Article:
Amy Schumer’s hilarious debut is neither a self-help book nor a memoir – so pour yourself some wine, order a takeaway and tune in for the conversation with a painfully honest friend instead.
There’s a handful of books from female comedians that people keep on raving about. I took a plunge into Lena Durham’s Not That Kind Of Girl a while ago, Tina Fey’s Bossypants and Mindy Calling’s Is Everyone Hanging Out Without Me?. The next one I picked up was by one of my favourites who I follow since I had a chance to watch Trainwreck (
author’s self-deprecating comment: yeah Kasia, we knew her before she was mainstream, who the heck do you think you are?!). And I’m pretty sure she wouldn’t pat me on the back for the opening sentence – as she talks about hating the notion of “the woman in Hollywood” and pseudo-feminist questions that accompanied her press tour for the said movie, she stresses she hates the distinction, which is sadly still exercised by many journalists. A female comedian. A female actress, or a director. A female IT engineer. A female builder. A female manager. It stretches ahead outside of showbiz, too, and as we’re reassured by media that the gender pay gap will be around until we retire, with every single story she tells we’re shown how much we can grow and change by just being ourselves.
In the intro, the comedian hits the caps lock right before the “no self-help or advice” point. But, in the following sentence, she states, “what I can help you with is showing you my mistakes and my pain and my laughter”. Amy pinpoints different events from her life that a lot of people can relate to in her book – and her reassuring confessions are a powerful confidence boost that everyone needs sometimes. It’s an insight into the comedian’s life, told in her usual, sassy, bantery ways – and it’s difficult not to read the book imagining her speaking to the audience from the stage with the usual energy when she shares her anecdotes.
So many stories that everyone can relate to are bound together between three hundred pages of her writing. There’s plenty of things to pick from: be it the unglamorous side of customer service jobs that you pick up on the way to a better life, countless relationship and one night stand anecdotes, staying in a beloved city and moving around a lot in hopes for the best, finding your life’s calling, or willing to hustle (and enjoying your earnings, but also sharing the happiness!). She’s relatable, and she can make readers laugh at their own lives, too – with a lot of amusingly served advice and hope that things will change for the better eventually if you put enough effort in.
In a few tougher, but some of the most moving parts of the book, she openly and honestly discusses her father’s SM struggle, a tough relationship with her mother, the matter of consent, and the issue of gun control in America, encouraging the readers to get involved. A chapter called The Worst Night of My Life explains that not only intimidated, insecure women can end up in an abusive relationship. The vicious circle of taking the emotional and physical cruelty, hurled at her in the short pauses for less stormy moments, is a potent eye-opener. It makes every effort to awaken the courage of those who are being victimised behind the closed doors and to plead for empathy and awareness to look out for each other.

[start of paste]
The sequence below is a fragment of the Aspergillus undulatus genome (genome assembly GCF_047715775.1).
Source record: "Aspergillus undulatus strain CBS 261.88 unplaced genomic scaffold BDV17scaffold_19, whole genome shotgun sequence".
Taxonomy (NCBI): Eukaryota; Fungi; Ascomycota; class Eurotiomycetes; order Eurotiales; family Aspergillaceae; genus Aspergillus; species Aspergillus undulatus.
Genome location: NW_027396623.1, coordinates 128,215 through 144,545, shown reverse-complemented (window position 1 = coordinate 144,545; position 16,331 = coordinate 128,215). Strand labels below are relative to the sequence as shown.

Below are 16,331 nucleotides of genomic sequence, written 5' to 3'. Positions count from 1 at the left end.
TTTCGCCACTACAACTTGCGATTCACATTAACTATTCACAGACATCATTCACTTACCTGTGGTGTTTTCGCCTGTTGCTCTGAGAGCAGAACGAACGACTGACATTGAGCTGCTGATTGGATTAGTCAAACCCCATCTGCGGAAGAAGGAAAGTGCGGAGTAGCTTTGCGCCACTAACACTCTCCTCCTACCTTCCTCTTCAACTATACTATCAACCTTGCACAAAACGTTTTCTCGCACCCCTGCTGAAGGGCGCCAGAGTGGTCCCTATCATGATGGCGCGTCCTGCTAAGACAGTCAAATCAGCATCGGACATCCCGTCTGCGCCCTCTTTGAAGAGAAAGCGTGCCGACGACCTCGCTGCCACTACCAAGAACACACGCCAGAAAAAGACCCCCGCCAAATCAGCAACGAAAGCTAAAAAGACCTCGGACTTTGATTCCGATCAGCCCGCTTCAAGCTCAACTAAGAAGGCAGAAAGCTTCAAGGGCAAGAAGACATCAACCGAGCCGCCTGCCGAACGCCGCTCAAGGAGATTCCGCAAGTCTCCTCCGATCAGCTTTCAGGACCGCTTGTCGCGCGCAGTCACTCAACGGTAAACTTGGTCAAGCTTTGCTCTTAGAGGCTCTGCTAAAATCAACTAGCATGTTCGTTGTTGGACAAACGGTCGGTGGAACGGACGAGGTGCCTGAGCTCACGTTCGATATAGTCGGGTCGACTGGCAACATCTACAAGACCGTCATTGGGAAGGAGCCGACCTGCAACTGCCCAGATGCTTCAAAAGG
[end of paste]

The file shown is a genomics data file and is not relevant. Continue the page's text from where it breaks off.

The chapters made out of Amy’s journal entries, where she comments on the notes written by her thirteen, eighteen, twenty and twenty-two-year-old self, are also very powerful. She jots her remarks down as footnotes, stepping back from what she thought of the described situations at the time, and shares experiences and explanations that project her future and preannounce stories which are yet to be told. To start with, she tells us about the moments when her family was about to get torn apart, and how the coping mechanism of a teenager switches on in such a situation. Her take on her sister’s eating disorder and her self-esteem summary are also relevant to the experiences of many girls who are striving for perfection – served with a commentary with enough perspective, that, ironically, show also how the eating disorders are misunderstood by many young peers of ED sufferers, too.
As her onstage personality is a bubbly, energetic self, it’s easy for the audience to label her as someone who’s constantly ready to share her energy. This is why it’s so soothing to read an introversion confession coming from someone whose cheerful and outgoing persona is almost a trademark. The explanation of what it really means is a great take on a negative stereotype. You don’t have to be a shy, awkward loner – you just need to regain the energy that you exchange with the others in the social settings. You are free to take your time off to be a lively self, and you are more than welcome to prefer deep conversations to mindless small talk, she encourages the readers.
Without a doubt, The Girl With The Lower Back Tattoo is a manifesto of an outspoken, modern girl, without any unnecessary fluff and beating around the bush. She’s straightforward, speaks about what she learned, and doesn’t care in the slightest about what everyone else thinks. As she says, “it’s hard to write a book and not get yelled at” – and that honesty creates an atmosphere of an intimate conversation with a friend (with a lot of pizza and pasta at once late at night, and some Chardonnay, too). And she convinces you with every story she shares that it’s time for you to take control, love yourself and own what you’re doing – brutally honest, but you know how true it is.